Those who like to cook should note that certain groceries, such as meat and cheese, can be quite expensive, but given the fact that Spain is one of the leading fruit and vegetable exporters in Europe, expats can expect to pay less for fresh produce in Barcelona than in other European cities. Expats can also save by shopping at affordable outlets such as Lidl, Super Sol, and Mercadona.

Cost of entertainment and eating out in Barcelona   

Barcelona is famous for its buzzing nightlife, but it doesn't come cheap, as buying drinks at a pub or club in the more affluent areas can be very pricey. Attractions such as the theatre and cinema are also fairly expensive in Barcelona.   

The city's food scene caters to diners from all income brackets, and expats can find a restaurant or eatery to enjoy well within their budget. Barcelona is a foodie's dream, and its 26 Michelin-starred restaurants are a testament to the city's strong food culture. The streets are chock-full of eateries and restaurants for every price point, making eating out not only a delicious but also an affordable experience.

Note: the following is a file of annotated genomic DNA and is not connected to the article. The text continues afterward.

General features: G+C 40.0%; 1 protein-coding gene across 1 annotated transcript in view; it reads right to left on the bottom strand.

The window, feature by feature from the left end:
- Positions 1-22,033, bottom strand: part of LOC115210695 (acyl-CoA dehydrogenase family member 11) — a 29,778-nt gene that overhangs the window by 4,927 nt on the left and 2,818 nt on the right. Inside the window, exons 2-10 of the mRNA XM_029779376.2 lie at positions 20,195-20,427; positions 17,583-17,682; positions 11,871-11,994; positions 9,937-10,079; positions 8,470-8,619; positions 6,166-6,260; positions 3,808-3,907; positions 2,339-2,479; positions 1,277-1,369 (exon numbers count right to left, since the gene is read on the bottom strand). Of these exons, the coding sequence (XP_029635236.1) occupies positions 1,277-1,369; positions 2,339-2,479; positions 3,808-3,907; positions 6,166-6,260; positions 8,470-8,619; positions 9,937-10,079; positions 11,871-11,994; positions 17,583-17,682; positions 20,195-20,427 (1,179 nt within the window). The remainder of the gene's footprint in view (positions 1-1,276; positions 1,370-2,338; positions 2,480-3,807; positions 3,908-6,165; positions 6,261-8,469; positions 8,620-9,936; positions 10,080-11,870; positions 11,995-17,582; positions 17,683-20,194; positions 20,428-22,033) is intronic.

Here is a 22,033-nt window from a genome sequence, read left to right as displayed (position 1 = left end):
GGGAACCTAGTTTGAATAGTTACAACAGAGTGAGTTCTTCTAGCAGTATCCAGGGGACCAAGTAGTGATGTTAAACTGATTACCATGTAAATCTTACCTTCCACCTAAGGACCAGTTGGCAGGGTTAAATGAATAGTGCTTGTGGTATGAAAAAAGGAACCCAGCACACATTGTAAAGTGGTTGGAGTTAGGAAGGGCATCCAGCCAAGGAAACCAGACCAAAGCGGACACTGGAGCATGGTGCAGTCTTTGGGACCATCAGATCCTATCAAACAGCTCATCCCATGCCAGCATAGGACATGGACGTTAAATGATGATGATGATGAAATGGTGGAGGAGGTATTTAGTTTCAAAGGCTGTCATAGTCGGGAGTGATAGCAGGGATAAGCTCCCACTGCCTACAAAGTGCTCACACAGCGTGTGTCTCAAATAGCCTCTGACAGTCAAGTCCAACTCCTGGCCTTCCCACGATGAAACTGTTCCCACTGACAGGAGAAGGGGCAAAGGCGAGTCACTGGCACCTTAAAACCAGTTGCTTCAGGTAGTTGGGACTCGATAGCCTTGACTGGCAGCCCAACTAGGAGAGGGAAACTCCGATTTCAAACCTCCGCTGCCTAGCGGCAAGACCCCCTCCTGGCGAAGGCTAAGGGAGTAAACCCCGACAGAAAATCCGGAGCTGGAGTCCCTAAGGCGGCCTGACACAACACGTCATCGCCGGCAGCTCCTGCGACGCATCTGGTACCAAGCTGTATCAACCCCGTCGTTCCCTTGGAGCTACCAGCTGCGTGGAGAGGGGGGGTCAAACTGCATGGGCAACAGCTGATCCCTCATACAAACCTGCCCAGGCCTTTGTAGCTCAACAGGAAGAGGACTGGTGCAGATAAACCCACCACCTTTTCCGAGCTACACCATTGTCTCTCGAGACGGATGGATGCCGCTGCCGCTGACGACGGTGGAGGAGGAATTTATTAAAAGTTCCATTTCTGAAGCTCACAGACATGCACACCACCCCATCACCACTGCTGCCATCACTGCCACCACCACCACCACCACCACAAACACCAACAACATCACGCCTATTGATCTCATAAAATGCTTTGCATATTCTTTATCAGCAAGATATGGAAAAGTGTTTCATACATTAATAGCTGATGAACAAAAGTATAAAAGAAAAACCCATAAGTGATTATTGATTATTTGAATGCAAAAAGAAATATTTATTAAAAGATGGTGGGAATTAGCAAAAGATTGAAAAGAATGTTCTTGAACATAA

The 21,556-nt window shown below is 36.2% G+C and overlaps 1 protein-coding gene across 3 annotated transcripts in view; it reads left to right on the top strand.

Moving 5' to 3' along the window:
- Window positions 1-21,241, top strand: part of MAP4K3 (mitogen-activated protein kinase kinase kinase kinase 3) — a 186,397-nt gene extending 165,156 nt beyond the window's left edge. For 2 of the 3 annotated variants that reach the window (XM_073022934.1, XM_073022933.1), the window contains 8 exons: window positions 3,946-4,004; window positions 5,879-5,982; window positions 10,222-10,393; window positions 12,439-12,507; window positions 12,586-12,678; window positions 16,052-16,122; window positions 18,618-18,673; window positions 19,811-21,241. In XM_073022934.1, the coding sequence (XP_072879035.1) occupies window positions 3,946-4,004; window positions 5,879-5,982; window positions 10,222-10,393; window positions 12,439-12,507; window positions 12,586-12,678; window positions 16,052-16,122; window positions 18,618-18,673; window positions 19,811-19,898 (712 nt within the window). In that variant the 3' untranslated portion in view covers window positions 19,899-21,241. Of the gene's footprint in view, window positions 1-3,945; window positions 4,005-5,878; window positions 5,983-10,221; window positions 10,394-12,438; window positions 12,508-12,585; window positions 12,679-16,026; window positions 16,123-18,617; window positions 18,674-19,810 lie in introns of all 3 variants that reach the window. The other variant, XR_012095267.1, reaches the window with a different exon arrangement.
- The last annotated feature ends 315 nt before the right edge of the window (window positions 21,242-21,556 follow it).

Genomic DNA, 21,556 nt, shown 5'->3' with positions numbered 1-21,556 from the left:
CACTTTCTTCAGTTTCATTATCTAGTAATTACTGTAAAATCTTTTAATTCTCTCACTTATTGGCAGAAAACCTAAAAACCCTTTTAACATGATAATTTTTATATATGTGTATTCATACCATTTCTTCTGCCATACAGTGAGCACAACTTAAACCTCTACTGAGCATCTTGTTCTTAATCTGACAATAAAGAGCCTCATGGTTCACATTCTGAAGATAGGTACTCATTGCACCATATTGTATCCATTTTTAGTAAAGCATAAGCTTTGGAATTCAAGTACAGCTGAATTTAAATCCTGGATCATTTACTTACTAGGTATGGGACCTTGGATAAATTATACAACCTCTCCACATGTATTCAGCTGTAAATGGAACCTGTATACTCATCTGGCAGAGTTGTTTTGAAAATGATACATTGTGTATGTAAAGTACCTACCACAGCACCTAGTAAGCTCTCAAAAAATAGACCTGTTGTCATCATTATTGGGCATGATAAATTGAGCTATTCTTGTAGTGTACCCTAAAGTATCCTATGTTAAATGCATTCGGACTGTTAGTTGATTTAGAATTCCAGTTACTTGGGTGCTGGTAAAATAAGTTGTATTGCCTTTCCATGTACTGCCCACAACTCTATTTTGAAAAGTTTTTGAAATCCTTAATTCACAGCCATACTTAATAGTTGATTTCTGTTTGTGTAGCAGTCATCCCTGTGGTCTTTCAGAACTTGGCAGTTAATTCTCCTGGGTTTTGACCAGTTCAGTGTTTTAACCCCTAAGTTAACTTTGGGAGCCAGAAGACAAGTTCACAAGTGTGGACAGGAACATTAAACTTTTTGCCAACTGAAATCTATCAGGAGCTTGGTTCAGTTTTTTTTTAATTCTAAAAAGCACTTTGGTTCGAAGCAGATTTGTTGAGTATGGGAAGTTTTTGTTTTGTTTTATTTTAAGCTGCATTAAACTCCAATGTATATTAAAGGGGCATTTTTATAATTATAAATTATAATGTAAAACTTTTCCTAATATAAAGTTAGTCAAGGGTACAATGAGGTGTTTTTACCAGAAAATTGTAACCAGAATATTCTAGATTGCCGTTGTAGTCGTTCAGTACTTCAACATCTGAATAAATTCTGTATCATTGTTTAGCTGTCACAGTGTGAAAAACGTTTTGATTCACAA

While health and fitness clubs in the city's business district tend to be costly, it may be worthwhile for expats to consider taking advantage of Barcelona's idyllic Mediterranean beaches and leafy parks to keep fit.

Cost of education in Barcelona

Education in Barcelona offers diverse options to cater to the city's multicultural population. Public schools provide free education, albeit with potential costs for books and materials. These institutions primarily teach in Catalan, posing a linguistic challenge for expat children. Nonetheless, they are a viable option for families seeking an immersive Catalan experience.

Private schools in Barcelona are renowned for their superior facilities and innovative teaching methodologies. Semi-private schools strike a balance between public and private education, offering a high-quality learning environment at a more accessible cost.

International schools represent the pinnacle of expat education in Barcelona, offering curricula from around the world, including the International Baccalaureate. These schools are ideal for families seeking a global educational perspective in an English-speaking environment. These schools' facilities and extracurricular opportunities are exceptional, catering to a diverse and international student body.